Talk of the “rise of the robots” isn’t anything new. The Orwellian fear that machines will take over the world has been with us for several generations. Now that we’ve evolved past having a Roomba clean your living room and are seeing some advanced technology displace an increasing number workers, rising fear is understandable.
Yes, there will be some jobs that robots can do both faster and cheaper than humans. In fact, an Oxford University study estimates that as many as 47 percent of U.S. jobs are at risk of automation within the next two decades. Other experts don’t believe the outlook to be quite so dim, with some robots either complementing current jobs or opening new opportunities. Here is a list of just ten careers where robots could one day replace humans.
Automation began with manufacturing, and this remains a major focus today. While manufacturing once represented a large percentage of U.S. jobs, many have moved offshore. Others have become obsolete due to the rise of robots in the workforce. The good news is that new robotics technology could bring some of those jobs back to the U.S. or create new jobs in emerging industries.
The news isn’t quite as good for some professional and administrative careers, such as accountants. One thing technology excels at is doing math, and both families and businesses have increasingly moved to automation for their accounting needs.
While it may seem that replacing a roof is a specialized job, there are many aspects of the job that can be automated. This is just one example of a profession where robots might complement current jobs, as human laborers and specialists will still be needed on site.
Having your prescription filled by your friendly neighborhood pharmacist could one day be a distant memory. The University of San Francisco (UCSF) Medical Center recently launched a robotics-controlled pharmacy at two of its hospitals. Computers receive orders while the robots fill and package them.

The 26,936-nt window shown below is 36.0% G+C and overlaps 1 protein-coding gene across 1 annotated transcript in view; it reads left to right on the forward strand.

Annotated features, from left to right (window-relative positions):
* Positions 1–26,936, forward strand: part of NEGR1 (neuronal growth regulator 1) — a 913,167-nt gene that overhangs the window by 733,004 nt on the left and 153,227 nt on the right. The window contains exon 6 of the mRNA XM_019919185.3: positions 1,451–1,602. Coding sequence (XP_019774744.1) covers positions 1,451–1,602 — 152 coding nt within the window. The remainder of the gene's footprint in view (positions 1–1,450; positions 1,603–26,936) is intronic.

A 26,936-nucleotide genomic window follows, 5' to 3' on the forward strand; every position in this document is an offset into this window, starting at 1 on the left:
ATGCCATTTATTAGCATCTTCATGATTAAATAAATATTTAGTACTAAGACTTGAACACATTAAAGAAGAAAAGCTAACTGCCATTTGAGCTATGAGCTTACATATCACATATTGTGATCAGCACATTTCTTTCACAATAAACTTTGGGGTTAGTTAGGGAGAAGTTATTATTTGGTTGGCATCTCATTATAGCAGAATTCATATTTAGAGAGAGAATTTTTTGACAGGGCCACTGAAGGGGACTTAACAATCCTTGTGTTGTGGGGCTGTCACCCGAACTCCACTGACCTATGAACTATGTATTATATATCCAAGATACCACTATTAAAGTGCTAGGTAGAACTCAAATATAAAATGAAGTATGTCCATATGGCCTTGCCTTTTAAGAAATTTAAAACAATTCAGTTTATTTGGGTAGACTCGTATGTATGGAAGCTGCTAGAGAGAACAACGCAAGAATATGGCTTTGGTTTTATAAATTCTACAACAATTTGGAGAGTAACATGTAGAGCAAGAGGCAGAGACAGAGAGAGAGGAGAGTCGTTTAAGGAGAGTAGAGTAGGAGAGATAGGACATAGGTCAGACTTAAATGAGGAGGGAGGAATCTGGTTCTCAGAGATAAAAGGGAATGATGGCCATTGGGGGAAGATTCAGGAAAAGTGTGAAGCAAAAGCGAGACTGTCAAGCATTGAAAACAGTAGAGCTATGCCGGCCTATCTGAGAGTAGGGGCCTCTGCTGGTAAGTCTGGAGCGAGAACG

Most of us have heard of Google’s program to develop and launch self-driving cars. While this is great for driver’s, it may not be welcome news for those in the transportation industry who might end up displaced when automated delivery trucks hit the road.
While it’s unlikely that our nation’s armies will ever be completely composed of robots, we’ve already seen some automation with the advancement of drone technology. Other machines are being developed that keep our soldiers out of harm’s way. For example, the Modular Advanced Armed Robot System (MAARS) is an armed robot that is currently being used in the Middle East.
Would you leave your children with a robot? While most parents would immediately answer with a resounding “no,” the future of interactive robots could change your mind. For instance, some stores in Japan are using robots to watch and entertain children while their parents shop. The robots read stories, tell jokes, and give quizzes, all while tracking the children with a RFID chip.
Machine-generated stories are now more common than you realize (this one was written by a human). The Big Ten Network is already using software developed by Northwestern University, which is a partial owner of Fox Cable, to automate some sports-related coverage.
- Loan Officer
When was the last time you personally spoke to a loan officer about borrowing money? If it was recently, you might be in the minority because a lot of these jobs have already been automated. According to Bloomberg, this could be a blessing (unless you’re a loan officer) as reduced overhead might mean lower loan interest rates.
If you’re a paralegal or other administrative worker, it’s also quite possible that your job could be automated in the future. For example, paralegals sift through scores of documents related to codes, statutes, and case law. Specialized software can complete these tasks in a matter of seconds and provide case recommendations.